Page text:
Parents in suburban Fort Worth, Texas, are expressing anger over an elementary school's decision to remove the phrase “In God We Trust” from its yearbook cover.
Officials at Liberty Elementary School in Colleyville deliberately omitted the words “In God We Trust” from a large image of the new “Liberty” nickel appearing on the cover of the school's inaugural yearbook. The coin features a portrait of Thomas Jefferson, the cursive “Liberty” inscription in Jefferson's own handwriting, and the national motto along the right edge except, that is, along the edge of the coin's image on this elementary school's yearbook.
Janet Travis, principal of Liberty Elementary School, explains that in making the determination, she wanted to avoid offending students of different religions. But for those who preferred, the yearbook came with a sticker that allowed students to put the phrase “In God We Trust” back on the Liberty nickel.
An attorney with the American Civil Liberties Union told the Ft. Worth Star-Telegram that the move by the school and the district was appropriate, sensitive, and constitutional. “Sometimes administrators and schools are really caught trying to make appropriate decisions with respect to people's views. Someone is always going to complain,” said Dallas attorney Michael Linz. “I think that the school administrators were drawing the appropriate line by trying not to offend others.”
But Debi Ackerman, whose ten-year-old daughter attends Liberty Elementary, says despite the school's intentions, it succeeded in offending “people who believe in our country and what it stands for.”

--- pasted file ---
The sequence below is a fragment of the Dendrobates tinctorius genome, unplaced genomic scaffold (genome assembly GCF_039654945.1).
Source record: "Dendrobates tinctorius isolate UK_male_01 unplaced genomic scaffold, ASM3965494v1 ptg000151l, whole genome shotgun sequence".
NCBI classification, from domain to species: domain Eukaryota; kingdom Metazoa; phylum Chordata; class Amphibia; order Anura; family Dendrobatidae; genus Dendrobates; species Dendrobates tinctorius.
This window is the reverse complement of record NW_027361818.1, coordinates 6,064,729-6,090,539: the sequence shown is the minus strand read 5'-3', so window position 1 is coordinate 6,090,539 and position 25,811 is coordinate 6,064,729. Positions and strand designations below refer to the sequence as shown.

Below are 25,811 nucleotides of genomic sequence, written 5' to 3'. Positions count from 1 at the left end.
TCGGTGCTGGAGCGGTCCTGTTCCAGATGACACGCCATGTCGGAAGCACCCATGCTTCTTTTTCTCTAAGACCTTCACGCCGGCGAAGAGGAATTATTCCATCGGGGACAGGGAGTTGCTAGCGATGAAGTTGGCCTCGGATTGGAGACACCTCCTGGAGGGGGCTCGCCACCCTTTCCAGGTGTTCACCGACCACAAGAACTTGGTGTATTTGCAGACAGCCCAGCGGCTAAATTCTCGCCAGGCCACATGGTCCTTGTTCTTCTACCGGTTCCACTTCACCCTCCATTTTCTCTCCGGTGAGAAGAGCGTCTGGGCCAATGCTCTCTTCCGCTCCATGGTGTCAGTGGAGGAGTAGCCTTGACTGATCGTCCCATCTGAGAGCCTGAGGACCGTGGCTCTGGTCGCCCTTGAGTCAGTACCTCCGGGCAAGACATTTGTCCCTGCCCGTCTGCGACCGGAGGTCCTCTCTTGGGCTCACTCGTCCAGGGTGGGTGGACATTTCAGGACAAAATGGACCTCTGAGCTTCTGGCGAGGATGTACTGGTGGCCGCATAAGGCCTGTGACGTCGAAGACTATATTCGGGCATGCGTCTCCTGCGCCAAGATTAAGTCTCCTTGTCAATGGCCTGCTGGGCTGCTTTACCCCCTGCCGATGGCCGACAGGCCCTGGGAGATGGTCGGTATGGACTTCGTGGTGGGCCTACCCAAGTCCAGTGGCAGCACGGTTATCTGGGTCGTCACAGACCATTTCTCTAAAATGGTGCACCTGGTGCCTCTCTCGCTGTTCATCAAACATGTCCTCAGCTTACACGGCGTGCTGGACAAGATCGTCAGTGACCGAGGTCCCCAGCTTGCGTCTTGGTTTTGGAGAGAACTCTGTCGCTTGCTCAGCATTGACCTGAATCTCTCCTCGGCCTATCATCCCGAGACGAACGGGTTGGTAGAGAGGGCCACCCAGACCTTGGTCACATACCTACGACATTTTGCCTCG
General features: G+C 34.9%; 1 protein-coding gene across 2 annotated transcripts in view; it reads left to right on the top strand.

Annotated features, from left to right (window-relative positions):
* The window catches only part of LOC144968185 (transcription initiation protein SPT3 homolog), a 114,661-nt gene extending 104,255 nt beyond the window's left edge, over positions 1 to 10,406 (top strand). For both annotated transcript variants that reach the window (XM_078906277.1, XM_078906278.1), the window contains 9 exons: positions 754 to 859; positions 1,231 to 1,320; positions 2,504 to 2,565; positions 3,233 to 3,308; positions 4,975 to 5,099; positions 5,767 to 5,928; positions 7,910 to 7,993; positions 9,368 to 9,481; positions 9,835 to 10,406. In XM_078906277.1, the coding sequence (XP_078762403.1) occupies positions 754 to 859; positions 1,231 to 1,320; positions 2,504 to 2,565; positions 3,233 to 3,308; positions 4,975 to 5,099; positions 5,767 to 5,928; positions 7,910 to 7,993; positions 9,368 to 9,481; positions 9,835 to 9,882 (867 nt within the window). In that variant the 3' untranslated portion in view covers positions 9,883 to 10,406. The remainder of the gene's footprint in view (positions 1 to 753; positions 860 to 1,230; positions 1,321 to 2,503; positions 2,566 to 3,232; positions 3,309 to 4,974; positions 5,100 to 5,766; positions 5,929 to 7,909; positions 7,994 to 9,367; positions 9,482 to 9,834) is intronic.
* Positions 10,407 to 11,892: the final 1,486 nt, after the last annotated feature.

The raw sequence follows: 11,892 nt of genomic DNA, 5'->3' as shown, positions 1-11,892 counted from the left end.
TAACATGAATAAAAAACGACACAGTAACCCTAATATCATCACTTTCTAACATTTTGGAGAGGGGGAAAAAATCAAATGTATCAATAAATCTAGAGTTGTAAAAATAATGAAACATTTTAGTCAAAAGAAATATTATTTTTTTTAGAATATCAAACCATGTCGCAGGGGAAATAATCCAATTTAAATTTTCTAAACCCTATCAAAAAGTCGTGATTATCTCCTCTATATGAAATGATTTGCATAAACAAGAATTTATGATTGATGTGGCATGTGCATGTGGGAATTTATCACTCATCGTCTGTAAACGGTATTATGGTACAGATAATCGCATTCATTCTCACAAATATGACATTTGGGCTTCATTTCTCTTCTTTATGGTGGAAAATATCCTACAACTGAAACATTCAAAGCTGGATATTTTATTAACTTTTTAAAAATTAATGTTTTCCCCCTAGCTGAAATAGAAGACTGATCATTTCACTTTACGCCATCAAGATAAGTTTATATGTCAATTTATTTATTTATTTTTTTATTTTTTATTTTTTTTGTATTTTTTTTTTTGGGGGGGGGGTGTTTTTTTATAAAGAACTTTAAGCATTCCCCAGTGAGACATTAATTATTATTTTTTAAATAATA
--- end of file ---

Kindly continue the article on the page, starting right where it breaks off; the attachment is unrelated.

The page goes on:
Ackerman says she had a “huge problem” with the way it was handled. “Instead of printing 'In God We Trust' on the coin image, they didn't print it, and instead sent it home in sticker form in a concealed envelope,” she says. The mom says it was explained to the young students that “there are some people who don't believe in God and that this might not be appropriate for some beliefs and when you get home, go ahead if you wish to and affix [the sticker] to the yearbook.”
The decision to remove the motto from the coin's image, says Ackerman, is another example of political correctness run amok.
“For me it kind of stemmed from like, Christmas trees aren't being referred to as Christmas trees; they're being referred to as holiday trees,” she says. “And instead of Christmas decorations, it's holiday decorations and Easter break isn't Easter break anymore, it's Spring break. Then this happened, and for me it was just like they seem to be worried about stepping on the wrong people's toes.”
Interestingly, one of the parent leaders in the school turned the same phrase in an interview with Star-Telegram. “We are a public school,” said Tom Gardner, Liberty PTA president. “We sure do not want to step on anybody's toes. I don't think any harm was intended.”
In an effort to address and perhaps defuse the situation, the school district has issued what it calls an “apology letter” to parents. But Ackerman says it reads more like a “regret letter” than an apology.
(This article courtesy of Agape Press.)